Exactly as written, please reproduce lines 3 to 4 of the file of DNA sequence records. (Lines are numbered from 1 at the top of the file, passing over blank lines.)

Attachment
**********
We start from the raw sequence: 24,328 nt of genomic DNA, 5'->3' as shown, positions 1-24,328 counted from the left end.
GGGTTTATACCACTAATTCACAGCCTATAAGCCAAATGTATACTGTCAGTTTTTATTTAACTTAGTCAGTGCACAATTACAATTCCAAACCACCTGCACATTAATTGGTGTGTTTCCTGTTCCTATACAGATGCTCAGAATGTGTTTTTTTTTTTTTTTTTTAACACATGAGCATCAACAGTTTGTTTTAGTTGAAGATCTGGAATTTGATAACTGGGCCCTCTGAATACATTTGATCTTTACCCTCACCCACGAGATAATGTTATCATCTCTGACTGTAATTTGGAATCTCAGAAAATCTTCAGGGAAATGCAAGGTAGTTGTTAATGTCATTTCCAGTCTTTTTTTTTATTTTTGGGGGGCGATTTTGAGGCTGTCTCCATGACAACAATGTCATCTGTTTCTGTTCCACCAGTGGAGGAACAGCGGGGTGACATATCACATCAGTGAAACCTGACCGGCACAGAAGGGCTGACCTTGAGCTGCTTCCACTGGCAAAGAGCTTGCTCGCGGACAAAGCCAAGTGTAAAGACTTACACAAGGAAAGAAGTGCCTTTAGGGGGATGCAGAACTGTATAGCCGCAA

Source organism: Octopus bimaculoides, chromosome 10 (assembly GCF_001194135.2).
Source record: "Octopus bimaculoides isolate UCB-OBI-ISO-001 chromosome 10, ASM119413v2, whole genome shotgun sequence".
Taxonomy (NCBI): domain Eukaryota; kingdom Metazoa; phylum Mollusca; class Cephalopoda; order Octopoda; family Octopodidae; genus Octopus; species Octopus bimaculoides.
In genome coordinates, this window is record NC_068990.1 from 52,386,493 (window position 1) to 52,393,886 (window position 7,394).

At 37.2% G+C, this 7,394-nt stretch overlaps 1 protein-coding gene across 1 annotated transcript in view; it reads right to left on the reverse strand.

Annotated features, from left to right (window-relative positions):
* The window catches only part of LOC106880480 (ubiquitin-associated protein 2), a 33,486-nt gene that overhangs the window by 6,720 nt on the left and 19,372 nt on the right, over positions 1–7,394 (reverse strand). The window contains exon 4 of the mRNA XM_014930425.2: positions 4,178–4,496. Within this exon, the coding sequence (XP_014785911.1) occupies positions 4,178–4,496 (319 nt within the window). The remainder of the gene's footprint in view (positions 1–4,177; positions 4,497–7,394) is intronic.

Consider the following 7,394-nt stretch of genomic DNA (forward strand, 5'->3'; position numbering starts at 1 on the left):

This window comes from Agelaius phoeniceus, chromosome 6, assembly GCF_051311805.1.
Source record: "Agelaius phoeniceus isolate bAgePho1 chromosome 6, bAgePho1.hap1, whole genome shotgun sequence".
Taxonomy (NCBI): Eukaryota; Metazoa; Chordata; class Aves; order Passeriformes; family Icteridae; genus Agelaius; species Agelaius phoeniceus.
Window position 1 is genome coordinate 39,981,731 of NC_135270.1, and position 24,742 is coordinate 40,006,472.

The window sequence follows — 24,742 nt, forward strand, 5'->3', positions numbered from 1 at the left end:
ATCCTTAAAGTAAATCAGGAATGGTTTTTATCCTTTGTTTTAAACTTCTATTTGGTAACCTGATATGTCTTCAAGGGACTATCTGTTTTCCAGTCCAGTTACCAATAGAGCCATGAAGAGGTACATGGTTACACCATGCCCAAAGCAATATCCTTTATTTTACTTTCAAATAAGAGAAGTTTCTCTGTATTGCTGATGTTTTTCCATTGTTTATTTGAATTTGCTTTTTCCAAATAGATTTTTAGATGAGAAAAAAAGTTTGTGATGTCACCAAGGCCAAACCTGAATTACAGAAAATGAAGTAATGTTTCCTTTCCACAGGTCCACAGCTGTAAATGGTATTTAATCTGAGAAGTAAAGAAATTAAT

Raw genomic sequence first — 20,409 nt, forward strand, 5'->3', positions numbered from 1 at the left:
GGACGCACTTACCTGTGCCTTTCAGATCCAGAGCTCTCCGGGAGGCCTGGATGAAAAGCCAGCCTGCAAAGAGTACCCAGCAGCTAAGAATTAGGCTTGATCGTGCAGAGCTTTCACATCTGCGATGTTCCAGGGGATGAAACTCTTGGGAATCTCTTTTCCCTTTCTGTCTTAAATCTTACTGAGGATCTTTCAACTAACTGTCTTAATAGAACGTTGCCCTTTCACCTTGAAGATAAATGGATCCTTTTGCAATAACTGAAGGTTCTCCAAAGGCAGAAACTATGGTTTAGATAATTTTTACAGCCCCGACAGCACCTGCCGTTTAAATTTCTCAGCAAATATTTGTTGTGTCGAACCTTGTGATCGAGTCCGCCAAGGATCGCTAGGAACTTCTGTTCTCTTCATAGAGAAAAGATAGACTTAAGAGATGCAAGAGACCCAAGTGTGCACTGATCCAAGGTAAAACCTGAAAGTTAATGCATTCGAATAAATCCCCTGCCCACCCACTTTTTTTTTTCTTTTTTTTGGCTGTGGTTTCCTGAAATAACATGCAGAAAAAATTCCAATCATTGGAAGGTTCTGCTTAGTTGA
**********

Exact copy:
Source organism: Octopus bimaculoides, chromosome 10 (assembly GCF_001194135.2).
Source record: "Octopus bimaculoides isolate UCB-OBI-ISO-001 chromosome 10, ASM119413v2, whole genome shotgun sequence".